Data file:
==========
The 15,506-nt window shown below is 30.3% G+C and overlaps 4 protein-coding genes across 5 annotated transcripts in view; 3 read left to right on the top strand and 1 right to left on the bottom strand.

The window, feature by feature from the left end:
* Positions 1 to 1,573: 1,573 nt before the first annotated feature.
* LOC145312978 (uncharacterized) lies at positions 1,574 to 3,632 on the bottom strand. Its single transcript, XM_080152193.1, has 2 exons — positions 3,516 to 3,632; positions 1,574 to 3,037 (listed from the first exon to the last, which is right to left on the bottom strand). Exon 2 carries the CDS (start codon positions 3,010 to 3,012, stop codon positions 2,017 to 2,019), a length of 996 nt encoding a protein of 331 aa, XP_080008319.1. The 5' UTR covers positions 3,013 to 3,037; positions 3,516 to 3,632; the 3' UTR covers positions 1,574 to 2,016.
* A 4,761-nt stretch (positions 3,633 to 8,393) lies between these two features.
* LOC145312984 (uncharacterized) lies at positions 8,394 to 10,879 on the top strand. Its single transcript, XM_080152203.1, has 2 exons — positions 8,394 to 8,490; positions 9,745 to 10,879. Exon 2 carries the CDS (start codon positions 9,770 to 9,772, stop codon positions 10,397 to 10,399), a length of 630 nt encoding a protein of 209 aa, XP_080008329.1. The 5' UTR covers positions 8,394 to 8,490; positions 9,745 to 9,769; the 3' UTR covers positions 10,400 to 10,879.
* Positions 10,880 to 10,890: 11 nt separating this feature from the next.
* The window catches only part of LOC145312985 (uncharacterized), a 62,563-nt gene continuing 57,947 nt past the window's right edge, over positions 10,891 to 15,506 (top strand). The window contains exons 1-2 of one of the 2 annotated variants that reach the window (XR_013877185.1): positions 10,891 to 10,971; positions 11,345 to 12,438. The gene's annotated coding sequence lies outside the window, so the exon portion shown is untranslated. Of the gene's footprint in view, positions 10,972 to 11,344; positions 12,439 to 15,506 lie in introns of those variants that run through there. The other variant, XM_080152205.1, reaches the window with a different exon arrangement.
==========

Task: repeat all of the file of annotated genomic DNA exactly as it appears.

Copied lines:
The 15,506-nt window shown below is 30.3% G+C and overlaps 4 protein-coding genes across 5 annotated transcripts in view; 3 read left to right on the top strand and 1 right to left on the bottom strand.

The window, feature by feature from the left end:
* Positions 1 to 1,573: 1,573 nt before the first annotated feature.
* LOC145312978 (uncharacterized) lies at positions 1,574 to 3,632 on the bottom strand. Its single transcript, XM_080152193.1, has 2 exons — positions 3,516 to 3,632; positions 1,574 to 3,037 (listed from the first exon to the last, which is right to left on the bottom strand). Exon 2 carries the CDS (start codon positions 3,010 to 3,012, stop codon positions 2,017 to 2,019), a length of 996 nt encoding a protein of 331 aa, XP_080008319.1. The 5' UTR covers positions 3,013 to 3,037; positions 3,516 to 3,632; the 3' UTR covers positions 1,574 to 2,016.
* A 4,761-nt stretch (positions 3,633 to 8,393) lies between these two features.
* LOC145312984 (uncharacterized) lies at positions 8,394 to 10,879 on the top strand. Its single transcript, XM_080152203.1, has 2 exons — positions 8,394 to 8,490; positions 9,745 to 10,879. Exon 2 carries the CDS (start codon positions 9,770 to 9,772, stop codon positions 10,397 to 10,399), a length of 630 nt encoding a protein of 209 aa, XP_080008329.1. The 5' UTR covers positions 8,394 to 8,490; positions 9,745 to 9,769; the 3' UTR covers positions 10,400 to 10,879.
* Positions 10,880 to 10,890: 11 nt separating this feature from the next.
* The window catches only part of LOC145312985 (uncharacterized), a 62,563-nt gene continuing 57,947 nt past the window's right edge, over positions 10,891 to 15,506 (top strand). The window contains exons 1-2 of one of the 2 annotated variants that reach the window (XR_013877185.1): positions 10,891 to 10,971; positions 11,345 to 12,438. The gene's annotated coding sequence lies outside the window, so the exon portion shown is untranslated. Of the gene's footprint in view, positions 10,972 to 11,344; positions 12,439 to 15,506 lie in introns of those variants that run through there. The other variant, XM_080152205.1, reaches the window with a different exon arrangement.